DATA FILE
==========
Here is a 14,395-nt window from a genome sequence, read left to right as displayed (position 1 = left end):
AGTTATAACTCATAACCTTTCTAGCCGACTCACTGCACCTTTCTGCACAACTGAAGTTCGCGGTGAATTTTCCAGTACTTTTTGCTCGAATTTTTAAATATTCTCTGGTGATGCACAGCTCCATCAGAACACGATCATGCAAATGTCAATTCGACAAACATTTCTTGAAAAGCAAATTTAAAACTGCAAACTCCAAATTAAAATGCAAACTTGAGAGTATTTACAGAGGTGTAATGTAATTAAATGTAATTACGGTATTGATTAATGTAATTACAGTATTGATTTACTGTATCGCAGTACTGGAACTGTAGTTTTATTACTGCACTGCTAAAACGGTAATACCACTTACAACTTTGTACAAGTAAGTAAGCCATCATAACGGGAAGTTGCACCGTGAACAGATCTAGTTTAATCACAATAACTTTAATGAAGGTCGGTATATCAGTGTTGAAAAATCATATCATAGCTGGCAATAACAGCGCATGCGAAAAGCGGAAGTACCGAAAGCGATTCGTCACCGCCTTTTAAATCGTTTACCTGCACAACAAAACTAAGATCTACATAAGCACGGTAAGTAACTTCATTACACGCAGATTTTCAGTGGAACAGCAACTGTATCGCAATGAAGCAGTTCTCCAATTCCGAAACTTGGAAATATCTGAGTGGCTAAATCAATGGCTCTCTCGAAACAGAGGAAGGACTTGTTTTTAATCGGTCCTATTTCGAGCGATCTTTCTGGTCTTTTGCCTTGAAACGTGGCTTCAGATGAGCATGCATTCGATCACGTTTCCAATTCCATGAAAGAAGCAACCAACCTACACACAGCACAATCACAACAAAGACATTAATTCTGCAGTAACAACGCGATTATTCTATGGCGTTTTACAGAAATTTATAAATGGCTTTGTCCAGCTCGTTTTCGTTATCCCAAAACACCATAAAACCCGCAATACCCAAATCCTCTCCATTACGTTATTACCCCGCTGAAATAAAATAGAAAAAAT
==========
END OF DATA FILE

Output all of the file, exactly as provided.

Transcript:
Here is a 14,395-nt window from a genome sequence, read left to right as displayed (position 1 = left end):
AGTTATAACTCATAACCTTTCTAGCCGACTCACTGCACCTTTCTGCACAACTGAAGTTCGCGGTGAATTTTCCAGTACTTTTTGCTCGAATTTTTAAATATTCTCTGGTGATGCACAGCTCCATCAGAACACGATCATGCAAATGTCAATTCGACAAACATTTCTTGAAAAGCAAATTTAAAACTGCAAACTCCAAATTAAAATGCAAACTTGAGAGTATTTACAGAGGTGTAATGTAATTAAATGTAATTACGGTATTGATTAATGTAATTACAGTATTGATTTACTGTATCGCAGTACTGGAACTGTAGTTTTATTACTGCACTGCTAAAACGGTAATACCACTTACAACTTTGTACAAGTAAGTAAGCCATCATAACGGGAAGTTGCACCGTGAACAGATCTAGTTTAATCACAATAACTTTAATGAAGGTCGGTATATCAGTGTTGAAAAATCATATCATAGCTGGCAATAACAGCGCATGCGAAAAGCGGAAGTACCGAAAGCGATTCGTCACCGCCTTTTAAATCGTTTACCTGCACAACAAAACTAAGATCTACATAAGCACGGTAAGTAACTTCATTACACGCAGATTTTCAGTGGAACAGCAACTGTATCGCAATGAAGCAGTTCTCCAATTCCGAAACTTGGAAATATCTGAGTGGCTAAATCAATGGCTCTCTCGAAACAGAGGAAGGACTTGTTTTTAATCGGTCCTATTTCGAGCGATCTTTCTGGTCTTTTGCCTTGAAACGTGGCTTCAGATGAGCATGCATTCGATCACGTTTCCAATTCCATGAAAGAAGCAACCAACCTACACACAGCACAATCACAACAAAGACATTAATTCTGCAGTAACAACGCGATTATTCTATGGCGTTTTACAGAAATTTATAAATGGCTTTGTCCAGCTCGTTTTCGTTATCCCAAAACACCATAAAACCCGCAATACCCAAATCCTCTCCATTACGTTATTACCCCGCTGAAATAAAATAGAAAAAAT